The triprotic acids are those acids in which the molecule contains three acid functions, or three hydrogen atoms dissociated. The triprotic acids are uncommon, certainly less common acids and mono diprotic.
The most common triprotic acid is definitely the phosphoric acid (or phosphoric) H 3 PO 4. Another example is the ortoarsenic acid, H 3 AsO 4.
For triprotic acids can write three equilibrium dissociation.
Ex: H 3 PO 4
The orthophosphoric acid (as well as the ortoarsenic acid) is a weak acid, therefore, as we have seen for diprotic acids, for the purposes of the calculation of the pH the concentration of H 3 O + provision by H 2 PO 4 - and HPO 4 2- is practically insignificant. See the respective acid dissociation constant:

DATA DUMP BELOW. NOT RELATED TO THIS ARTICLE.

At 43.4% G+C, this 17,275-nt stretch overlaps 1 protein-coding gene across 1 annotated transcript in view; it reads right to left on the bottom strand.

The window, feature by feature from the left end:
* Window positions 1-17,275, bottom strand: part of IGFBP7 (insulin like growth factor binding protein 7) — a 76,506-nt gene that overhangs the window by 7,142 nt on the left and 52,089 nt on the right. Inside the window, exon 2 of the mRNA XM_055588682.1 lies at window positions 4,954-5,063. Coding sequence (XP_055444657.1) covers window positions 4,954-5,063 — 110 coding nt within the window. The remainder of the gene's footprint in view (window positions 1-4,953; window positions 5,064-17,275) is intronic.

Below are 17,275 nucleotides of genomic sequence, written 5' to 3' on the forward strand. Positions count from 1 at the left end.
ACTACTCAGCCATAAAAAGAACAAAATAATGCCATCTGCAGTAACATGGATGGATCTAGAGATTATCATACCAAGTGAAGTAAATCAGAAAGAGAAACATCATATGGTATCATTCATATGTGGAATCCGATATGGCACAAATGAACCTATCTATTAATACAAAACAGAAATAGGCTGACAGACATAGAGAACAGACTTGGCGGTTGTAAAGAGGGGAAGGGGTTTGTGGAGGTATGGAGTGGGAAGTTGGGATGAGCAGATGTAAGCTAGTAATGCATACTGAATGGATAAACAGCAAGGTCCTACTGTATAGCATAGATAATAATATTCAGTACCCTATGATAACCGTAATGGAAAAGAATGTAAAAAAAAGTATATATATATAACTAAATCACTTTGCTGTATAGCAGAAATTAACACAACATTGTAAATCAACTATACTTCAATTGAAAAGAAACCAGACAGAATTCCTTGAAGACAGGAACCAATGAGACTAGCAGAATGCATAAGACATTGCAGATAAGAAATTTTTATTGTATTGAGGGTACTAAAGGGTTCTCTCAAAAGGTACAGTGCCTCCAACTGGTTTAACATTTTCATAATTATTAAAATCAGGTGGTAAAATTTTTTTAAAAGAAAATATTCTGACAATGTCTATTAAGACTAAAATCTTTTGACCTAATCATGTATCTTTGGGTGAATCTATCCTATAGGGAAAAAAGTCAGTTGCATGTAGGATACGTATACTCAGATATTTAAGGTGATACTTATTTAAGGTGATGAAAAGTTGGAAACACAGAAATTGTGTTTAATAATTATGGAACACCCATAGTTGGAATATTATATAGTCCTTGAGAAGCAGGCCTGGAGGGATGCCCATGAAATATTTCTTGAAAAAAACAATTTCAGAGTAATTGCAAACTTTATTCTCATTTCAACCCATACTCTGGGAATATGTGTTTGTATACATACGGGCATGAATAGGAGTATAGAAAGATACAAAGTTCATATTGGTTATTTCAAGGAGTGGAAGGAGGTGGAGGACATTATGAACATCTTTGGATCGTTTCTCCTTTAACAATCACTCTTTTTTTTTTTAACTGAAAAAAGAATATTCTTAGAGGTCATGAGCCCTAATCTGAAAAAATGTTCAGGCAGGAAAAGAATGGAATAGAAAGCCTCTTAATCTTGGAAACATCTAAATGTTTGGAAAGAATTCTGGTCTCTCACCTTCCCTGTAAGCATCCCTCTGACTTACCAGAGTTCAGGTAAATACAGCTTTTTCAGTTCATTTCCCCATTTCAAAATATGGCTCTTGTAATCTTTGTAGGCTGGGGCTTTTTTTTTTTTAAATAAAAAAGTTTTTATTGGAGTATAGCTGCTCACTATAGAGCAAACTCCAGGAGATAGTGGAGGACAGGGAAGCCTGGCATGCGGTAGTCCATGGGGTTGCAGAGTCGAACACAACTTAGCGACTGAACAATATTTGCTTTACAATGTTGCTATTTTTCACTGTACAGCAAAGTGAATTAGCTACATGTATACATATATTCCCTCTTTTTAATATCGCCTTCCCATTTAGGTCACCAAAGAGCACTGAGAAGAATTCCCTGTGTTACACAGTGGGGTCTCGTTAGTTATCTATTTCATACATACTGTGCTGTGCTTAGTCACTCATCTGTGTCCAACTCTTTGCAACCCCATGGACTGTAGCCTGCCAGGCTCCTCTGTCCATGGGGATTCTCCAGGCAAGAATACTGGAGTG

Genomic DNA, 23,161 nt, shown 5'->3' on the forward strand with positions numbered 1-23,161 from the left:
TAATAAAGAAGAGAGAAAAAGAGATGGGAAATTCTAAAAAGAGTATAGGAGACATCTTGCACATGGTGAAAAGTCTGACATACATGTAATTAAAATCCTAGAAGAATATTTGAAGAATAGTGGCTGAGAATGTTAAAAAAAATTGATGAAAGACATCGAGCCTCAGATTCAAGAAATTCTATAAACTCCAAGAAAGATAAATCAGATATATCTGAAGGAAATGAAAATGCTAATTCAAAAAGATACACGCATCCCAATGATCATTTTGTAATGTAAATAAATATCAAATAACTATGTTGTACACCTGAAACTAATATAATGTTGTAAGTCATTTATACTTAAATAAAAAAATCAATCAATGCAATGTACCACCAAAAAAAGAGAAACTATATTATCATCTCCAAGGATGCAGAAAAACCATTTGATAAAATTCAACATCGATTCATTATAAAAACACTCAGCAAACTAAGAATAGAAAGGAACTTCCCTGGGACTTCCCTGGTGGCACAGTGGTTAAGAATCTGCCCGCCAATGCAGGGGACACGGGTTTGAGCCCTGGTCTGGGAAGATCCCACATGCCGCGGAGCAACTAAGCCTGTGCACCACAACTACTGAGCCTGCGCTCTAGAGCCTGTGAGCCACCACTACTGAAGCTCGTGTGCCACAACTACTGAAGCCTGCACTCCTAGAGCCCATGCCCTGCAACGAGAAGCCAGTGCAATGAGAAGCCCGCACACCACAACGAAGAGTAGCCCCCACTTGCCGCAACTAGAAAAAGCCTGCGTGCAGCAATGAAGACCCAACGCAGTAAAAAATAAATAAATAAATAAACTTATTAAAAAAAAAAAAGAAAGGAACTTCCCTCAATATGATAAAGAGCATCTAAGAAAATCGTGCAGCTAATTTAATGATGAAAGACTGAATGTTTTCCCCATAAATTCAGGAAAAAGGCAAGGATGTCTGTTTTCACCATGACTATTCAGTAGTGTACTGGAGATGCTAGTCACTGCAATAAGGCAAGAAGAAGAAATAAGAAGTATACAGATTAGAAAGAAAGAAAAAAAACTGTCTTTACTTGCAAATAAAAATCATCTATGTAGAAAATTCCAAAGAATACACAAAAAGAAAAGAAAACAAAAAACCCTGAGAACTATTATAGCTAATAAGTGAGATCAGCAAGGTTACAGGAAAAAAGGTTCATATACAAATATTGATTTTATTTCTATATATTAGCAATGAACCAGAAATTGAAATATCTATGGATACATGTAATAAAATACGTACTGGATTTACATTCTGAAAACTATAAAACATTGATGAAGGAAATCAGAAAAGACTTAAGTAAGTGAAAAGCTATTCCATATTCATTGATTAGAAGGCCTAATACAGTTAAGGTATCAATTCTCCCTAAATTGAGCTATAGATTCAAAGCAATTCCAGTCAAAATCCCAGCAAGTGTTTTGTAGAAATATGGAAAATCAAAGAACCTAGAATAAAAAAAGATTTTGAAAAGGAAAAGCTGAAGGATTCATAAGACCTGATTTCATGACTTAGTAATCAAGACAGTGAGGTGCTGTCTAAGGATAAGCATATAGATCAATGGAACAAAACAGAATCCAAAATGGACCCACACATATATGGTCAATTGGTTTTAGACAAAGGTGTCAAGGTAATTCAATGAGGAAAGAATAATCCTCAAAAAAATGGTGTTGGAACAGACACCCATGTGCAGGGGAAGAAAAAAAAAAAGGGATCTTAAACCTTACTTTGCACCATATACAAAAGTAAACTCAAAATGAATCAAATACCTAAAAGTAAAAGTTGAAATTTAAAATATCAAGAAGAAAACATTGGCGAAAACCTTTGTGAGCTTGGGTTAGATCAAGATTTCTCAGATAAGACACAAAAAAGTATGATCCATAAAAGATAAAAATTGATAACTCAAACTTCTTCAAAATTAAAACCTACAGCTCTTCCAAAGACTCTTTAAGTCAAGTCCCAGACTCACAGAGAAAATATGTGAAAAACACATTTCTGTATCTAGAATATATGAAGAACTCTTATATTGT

Between the first constant and the second there are 5 orders of magnitude of difference. Remember that the Ka is our indicator of acid strength . The anion H 2 PO 4 - (which is the conjugate base of H 3 PO 4) has really a very weak acid character. The justification for this behavior is really quite easy. To behave as H 2 PO 4- should donate a proton (H +) or losing a positive charge. It's a mere electrostatic question. The anion has a negative charge and the proton is itself a positive charge. From here the poor tendency to dissociate again. Even more so, the discourse is valid for the second ionization (which in fact takes place in tiny minura). An anion which has a double negative charge to disassociate yet to lose a positive charge. In this case, the Coulomb force exerted between the charges is even greater.